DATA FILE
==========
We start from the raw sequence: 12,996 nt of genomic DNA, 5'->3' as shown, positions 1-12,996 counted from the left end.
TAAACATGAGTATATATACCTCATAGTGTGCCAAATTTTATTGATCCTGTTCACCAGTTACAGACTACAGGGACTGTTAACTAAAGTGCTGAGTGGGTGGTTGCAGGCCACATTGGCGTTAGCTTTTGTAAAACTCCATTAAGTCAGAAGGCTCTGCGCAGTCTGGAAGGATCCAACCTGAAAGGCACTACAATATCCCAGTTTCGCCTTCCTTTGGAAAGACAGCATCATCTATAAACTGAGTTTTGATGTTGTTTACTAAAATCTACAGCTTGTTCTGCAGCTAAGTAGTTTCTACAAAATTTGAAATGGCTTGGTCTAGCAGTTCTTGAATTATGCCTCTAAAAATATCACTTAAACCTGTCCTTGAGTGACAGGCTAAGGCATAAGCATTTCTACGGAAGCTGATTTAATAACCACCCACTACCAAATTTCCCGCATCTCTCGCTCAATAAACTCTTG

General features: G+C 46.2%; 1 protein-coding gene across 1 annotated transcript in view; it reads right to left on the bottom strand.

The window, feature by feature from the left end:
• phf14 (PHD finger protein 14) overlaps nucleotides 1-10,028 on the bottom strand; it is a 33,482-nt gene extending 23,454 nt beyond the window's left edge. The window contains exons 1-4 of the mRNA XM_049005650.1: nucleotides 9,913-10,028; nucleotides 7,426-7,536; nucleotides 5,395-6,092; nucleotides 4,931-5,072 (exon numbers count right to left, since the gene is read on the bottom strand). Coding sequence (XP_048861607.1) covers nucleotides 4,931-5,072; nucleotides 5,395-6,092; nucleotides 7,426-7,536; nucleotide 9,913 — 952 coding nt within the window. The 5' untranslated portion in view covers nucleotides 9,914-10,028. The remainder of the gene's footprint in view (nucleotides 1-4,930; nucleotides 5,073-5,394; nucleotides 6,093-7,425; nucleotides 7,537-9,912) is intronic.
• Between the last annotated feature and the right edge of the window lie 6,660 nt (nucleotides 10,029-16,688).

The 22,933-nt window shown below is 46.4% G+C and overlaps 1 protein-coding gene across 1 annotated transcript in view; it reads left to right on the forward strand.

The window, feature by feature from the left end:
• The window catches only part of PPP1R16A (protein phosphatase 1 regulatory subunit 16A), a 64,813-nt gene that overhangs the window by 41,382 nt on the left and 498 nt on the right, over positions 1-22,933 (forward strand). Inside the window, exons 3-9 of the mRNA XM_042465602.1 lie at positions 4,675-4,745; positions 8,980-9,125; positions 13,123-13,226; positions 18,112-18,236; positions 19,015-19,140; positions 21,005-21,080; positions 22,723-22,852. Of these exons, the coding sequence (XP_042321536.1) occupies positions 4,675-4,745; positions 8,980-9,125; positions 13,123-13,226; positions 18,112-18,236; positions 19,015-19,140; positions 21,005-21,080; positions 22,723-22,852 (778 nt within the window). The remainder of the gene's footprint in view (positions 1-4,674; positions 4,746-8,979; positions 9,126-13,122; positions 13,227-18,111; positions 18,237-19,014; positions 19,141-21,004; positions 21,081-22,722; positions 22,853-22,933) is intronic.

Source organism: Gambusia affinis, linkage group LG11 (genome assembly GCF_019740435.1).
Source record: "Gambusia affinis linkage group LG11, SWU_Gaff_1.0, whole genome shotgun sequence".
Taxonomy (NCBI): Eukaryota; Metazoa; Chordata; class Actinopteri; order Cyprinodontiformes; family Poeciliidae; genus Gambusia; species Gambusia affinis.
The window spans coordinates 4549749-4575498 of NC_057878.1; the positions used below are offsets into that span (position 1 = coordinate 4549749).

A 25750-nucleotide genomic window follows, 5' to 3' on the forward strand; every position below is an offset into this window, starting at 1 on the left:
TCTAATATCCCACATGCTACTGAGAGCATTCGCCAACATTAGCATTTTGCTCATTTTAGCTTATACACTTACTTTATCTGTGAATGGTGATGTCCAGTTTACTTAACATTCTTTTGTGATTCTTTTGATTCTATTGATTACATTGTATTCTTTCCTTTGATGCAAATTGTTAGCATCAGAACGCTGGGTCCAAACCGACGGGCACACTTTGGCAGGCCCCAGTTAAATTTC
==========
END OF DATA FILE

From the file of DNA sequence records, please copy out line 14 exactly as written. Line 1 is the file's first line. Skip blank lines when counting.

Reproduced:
A 25750-nucleotide genomic window follows, 5' to 3' on the forward strand; every position below is an offset into this window, starting at 1 on the left: